It is a well-established fact that obese people are more likely to develop diseases such as diabetes, heart disease and be at increased risk for stroke. In a recent study published in Diabetes Care journal, USC researchers in the USC Keck School of Medicine found that fine particulate matter that mostly comes from vehicles exhaust in Los Angeles has a similar significant effect as obesity on the risk of type 2 diabetes. “The most important clinical meaning of our results is that the impact of PM2.5 on Type 2 Diabetes related traits was comparable to the influence of obesity on these traits,” said the study’s lead author, postdoctoral research associate Zhanghua Chen.
With years of studying the role that air pollution plays in health outcomes, researchers at the Southern California Environmental Health Sciences Center (SCEHSC) have equipped themselves to study how air pollution affects an individual’s risk for acquiring type 2 diabetes at some point in their lifetime.
In a study with Mexican American adults, who are at high risk of type 2 diabetes, Dr. Frank D. Gilliland, director of the SCEHSC, Chen and colleagues in the Keck School of Medicine at USC looked at how exposures to specific air pollutants and heavy traffic near their homes during various time periods from several days to a year impacted the risk of type 2 diabetes among this high risk group of Mexican-Americans.
The research team found that participants exposed to higher short-term average PM2.5 concentrations were more insulin resistant, had lower HDL to LDL (good to bad cholesterol) ratios and higher fasting glucose and insulin. Higher annual average exposure to PM2.5 also adversely affect fasting glucose, insulin resistance and blood lipids. Additionally, obese people are more susceptible to the negative effects of short-term PM2.5 on insulin sensitivity.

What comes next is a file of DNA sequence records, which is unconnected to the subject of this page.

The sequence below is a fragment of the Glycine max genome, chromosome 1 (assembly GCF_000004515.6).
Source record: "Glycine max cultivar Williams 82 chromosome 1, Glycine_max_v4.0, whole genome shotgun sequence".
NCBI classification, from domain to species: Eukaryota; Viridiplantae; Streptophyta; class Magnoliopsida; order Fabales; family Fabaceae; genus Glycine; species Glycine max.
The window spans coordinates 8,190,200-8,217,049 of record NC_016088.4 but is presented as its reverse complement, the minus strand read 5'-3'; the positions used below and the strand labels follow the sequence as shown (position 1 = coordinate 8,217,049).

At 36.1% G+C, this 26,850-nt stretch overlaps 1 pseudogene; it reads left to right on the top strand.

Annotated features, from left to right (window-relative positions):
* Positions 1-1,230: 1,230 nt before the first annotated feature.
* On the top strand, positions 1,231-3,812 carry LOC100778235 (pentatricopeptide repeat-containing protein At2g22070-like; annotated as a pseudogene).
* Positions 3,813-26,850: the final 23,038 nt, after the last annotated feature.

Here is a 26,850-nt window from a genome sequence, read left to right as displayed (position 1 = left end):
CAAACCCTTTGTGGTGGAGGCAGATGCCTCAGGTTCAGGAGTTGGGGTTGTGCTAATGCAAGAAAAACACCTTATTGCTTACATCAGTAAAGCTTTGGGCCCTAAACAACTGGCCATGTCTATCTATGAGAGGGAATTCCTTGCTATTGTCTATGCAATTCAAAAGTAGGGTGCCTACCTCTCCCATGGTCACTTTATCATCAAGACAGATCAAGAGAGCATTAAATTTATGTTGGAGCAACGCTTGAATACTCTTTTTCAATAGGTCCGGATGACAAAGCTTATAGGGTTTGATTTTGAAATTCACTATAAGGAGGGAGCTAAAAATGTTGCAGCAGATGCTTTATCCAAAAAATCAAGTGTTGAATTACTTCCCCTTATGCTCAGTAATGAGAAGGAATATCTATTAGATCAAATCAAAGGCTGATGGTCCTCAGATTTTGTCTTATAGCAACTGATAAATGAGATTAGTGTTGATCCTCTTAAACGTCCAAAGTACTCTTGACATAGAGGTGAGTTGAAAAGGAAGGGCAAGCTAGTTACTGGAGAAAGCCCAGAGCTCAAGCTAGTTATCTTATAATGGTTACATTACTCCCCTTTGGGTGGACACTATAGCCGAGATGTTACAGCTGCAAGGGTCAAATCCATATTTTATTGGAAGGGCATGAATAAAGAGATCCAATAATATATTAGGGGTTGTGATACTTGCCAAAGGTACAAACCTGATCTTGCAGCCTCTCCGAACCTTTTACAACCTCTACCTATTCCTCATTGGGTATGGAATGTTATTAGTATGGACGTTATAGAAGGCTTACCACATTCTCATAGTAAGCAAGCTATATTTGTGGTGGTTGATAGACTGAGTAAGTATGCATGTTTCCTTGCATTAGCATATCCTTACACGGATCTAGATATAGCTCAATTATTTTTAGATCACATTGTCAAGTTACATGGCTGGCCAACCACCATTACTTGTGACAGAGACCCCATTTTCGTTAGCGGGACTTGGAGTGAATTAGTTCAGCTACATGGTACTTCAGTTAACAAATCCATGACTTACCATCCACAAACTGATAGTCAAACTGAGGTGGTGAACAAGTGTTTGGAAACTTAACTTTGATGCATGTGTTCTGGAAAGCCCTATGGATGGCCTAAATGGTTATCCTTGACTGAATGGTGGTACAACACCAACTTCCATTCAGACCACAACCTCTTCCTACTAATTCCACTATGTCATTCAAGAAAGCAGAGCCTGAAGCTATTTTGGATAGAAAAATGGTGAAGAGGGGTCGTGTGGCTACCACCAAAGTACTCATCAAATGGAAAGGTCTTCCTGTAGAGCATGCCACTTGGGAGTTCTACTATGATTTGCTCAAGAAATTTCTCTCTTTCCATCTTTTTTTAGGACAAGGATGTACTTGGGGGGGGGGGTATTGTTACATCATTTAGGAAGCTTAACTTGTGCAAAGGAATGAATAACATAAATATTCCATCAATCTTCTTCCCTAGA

“The uniqueness of this study paired air pollution measures with detailed and more direct measurements of insulin sensitivity and beta-cell function using a frequently sampled intravenous glucose tolerance test,” said Chen. “The Mexican American population is known for their high risk for obesity and, but they were less studied for the relationship between air pollution and type 2 diabetes.”
“Our significant findings about the detrimental impact of air pollution exposures on increased risk of type 2 diabetes indicate that stricter control of air pollution is needed to early prevent type 2 diabetes. Results from this study can provide policy makers with the information needed to formulate policy and regulation to protect public health,” said Chen.
Zhanghua Chen, Muhammad T. Salam, Claudia Toledo-Corral, Richard M. Watanabe, Anny H. Xiang, Thomas A. Buchanan, Rima Habre, Theresa M. Bastain, Fred Lurmann, John P. Wilson, Enrique Trigo, and Frank D. Gilliland. Ambient Air Pollutants Have Adverse Effects on Insulin and Glucose Homeostasis in Mexican Americans, Diabetes Care published ahead of print February 11, 2016, doi:10.2337/dc15-1795
Funding. This work was supported by National Institutes of Health grants DK-061628, M01-RR-0043, and UL1-TR000130, American Diabetes Association Research Award Clinical Research grant 7-09-CT-09, the Southern California Environmental Health Sciences Center funded by the National Institute of Environmental Health Sciences (grant 5P30ES007048), National Institute of Environmental Health Sciences grant 5P01ES011627, and the Hastings Foundation.